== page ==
Our Stories

From Salem to D.C.: Fellowship Furthers Student's Policy Work

Collin Siu's whirlwind of jobs during college, researching and influencing public policy, are enough to make most people's heads spin. But Siu '08 sees his work as a natural extension of his ultimate goal in life: leaving his community better than he found it.

While at Willamette, Siu served on the ground level for policy organizations and governments in his home state of Hawaii and in his college home of Oregon. This fall he will head to Washington, D.C., for a prestigious national fellowship addressing poverty and hunger policy.

So what inspired his interest in policymaking?

"I think a lot of it has to do with how I feel about the place I live," he says. "I really love Hawaii, for example, but I think there are things that could be improved. My interest has been in making my community stronger and helping people who are vulnerable. I don't think I could just have a career where I only make money all day. I want to do something meaningful with my life."

Siu is one of 20 people recently selected for the Bill Emerson National Hunger Fellowship, a project of the Congressional Hunger Center. He will spend six months with urban or rural community-based organizations involved in fighting hunger and poverty on the local level, followed by six months in Washington, D.C., working on the same issues at national organizations.

"The structure of the fellowship is great," he says. "You get to work on policymaking in a local community through a national organization. A lot of policymakers don't consider what people in communities think. They just take a top-down approach. It's important to have a view that also goes from the bottom-up."

A double major in Spanish and economics, Siu got his first exposure to government policy during his freshman year at Willamette. He interned across the street in Oregon's capitol building doing research for state Senate minority leader Ted Ferrioli, R-John Day. During his sophomore year, he did research for one of Oregon Gov. Ted Kulongoski's general policy advisors. "It exposed me to a diversity of issues," Siu says. "I researched Indian affairs, driver's license issues and a network that links Oregon's after-school programs, to name a few."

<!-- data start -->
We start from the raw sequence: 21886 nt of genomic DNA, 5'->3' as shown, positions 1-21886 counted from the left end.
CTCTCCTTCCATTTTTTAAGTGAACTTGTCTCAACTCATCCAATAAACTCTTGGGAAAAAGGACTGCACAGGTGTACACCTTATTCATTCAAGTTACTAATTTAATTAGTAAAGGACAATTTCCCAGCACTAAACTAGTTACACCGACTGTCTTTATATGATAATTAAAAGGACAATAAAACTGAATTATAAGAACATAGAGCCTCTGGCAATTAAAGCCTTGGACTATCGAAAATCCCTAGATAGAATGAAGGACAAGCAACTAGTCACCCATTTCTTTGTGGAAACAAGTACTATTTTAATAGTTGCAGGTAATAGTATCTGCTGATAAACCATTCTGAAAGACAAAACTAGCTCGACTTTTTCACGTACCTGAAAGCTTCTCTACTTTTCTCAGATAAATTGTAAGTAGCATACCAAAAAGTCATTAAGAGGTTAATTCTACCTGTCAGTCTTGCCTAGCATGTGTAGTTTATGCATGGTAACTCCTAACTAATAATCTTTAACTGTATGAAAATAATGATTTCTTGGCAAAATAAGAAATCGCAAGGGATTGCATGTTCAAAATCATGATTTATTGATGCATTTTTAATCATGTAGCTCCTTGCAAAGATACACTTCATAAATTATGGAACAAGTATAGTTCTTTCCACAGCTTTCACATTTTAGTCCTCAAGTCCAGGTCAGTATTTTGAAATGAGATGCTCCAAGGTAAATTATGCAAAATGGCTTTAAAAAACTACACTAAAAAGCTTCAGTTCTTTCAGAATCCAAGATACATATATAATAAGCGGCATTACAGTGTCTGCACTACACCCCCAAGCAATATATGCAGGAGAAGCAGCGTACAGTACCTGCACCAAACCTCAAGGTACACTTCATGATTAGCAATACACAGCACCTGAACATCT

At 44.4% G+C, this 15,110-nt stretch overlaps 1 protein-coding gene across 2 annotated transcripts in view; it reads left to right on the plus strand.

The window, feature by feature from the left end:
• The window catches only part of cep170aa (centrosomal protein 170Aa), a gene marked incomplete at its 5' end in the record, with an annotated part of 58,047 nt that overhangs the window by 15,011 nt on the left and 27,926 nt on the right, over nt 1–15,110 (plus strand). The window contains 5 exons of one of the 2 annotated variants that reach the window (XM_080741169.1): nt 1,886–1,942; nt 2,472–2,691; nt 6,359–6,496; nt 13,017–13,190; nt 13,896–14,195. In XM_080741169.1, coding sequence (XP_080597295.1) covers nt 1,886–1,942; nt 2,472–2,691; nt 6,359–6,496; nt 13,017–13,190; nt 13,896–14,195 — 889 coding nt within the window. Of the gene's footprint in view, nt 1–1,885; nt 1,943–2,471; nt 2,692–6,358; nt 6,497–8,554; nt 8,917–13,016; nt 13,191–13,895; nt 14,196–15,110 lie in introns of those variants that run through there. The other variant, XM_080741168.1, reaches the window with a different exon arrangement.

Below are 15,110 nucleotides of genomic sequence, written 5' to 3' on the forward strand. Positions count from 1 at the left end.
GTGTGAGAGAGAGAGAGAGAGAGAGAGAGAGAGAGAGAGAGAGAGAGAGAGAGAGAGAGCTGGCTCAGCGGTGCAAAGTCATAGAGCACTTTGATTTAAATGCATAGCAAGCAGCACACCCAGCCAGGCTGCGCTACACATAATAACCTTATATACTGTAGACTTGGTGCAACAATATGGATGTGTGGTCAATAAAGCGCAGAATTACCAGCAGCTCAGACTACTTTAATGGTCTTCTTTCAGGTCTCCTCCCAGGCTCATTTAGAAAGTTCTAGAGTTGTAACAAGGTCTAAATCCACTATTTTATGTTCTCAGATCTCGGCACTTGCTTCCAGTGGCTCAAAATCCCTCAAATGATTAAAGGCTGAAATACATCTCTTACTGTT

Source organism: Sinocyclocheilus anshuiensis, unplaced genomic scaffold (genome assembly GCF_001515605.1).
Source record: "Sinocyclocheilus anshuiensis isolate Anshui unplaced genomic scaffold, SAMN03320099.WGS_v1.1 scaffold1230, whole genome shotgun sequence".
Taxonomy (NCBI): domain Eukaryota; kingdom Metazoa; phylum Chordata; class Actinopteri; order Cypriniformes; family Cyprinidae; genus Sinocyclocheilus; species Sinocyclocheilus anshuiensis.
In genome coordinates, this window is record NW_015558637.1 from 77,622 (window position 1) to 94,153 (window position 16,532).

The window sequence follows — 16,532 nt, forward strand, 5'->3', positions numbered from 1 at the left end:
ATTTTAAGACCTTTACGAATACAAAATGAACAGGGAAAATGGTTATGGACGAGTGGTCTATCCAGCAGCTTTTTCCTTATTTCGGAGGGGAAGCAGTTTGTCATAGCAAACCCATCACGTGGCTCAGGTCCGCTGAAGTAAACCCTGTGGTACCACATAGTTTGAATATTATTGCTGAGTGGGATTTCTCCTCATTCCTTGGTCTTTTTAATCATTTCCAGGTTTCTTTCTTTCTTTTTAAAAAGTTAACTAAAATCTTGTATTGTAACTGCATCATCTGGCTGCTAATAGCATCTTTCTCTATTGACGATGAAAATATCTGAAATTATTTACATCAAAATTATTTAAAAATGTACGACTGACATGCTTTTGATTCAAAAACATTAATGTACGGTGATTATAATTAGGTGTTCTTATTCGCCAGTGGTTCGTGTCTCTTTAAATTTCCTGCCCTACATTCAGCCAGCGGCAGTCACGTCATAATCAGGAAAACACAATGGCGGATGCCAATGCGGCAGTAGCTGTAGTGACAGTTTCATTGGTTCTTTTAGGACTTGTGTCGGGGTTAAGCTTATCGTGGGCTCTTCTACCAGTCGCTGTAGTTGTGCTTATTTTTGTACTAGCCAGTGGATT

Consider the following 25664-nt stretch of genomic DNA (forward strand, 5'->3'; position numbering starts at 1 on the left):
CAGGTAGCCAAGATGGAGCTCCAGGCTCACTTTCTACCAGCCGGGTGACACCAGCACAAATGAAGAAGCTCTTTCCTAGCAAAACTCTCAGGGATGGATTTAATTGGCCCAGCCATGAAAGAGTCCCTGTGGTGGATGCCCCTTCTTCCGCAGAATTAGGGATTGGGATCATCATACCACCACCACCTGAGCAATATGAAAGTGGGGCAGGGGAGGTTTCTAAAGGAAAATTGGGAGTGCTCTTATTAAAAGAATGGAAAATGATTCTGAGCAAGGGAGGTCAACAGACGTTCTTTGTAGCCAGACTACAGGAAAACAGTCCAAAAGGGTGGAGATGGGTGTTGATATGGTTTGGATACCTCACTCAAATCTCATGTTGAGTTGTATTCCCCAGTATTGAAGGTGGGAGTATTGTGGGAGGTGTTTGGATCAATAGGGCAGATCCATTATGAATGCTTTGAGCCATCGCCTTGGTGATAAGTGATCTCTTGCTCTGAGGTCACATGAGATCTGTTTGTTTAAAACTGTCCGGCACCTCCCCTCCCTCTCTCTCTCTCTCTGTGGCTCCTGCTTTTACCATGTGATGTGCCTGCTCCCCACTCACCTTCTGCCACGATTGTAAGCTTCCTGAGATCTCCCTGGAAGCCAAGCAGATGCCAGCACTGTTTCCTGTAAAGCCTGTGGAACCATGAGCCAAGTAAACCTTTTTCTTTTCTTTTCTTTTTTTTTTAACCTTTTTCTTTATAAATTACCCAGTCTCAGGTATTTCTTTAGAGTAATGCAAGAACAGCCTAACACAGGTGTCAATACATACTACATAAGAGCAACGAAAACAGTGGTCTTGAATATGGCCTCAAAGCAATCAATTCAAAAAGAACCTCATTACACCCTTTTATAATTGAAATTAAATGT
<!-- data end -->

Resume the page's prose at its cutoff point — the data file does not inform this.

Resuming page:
He hopes to return home to Hawaii in the future. The summer after his sophomore year, he worked for the non-profit organization Hawaii Alliance for Community-Based Economic Development, where he researched poverty issues and assisted with strategic planning for a state office to figure out how to better incorporate community views into policy.

He also spent time with the non-profit ALU LIKE Inc., which assists Native Hawaiians in achieving social and economic self-sufficiency. Siu helped design a survey to collect data on whether matched savings accounts could improve life outcomes for poor Hawaiians.

Before he starts his National Hunger Fellowship, Siu heads to D.C. for a summer internship with the Asian Pacific American Institute for Congressional Studies, an organization striving to involve Asians in the political process.

So with all this experience, is political office in Siu's future? Possibly. But he realizes that getting elected isn't the only way to make a difference. "Public policy is this really amorphous field that keeps growing. It's not just for politicians. It's for all individuals working for change in their communities."

For more information on this scholarship and others, contact Monique Bourque in the Student Academic Grants and Awards office on the third floor of Putnam University Center, or visit www.willamette.edu/dept/saga.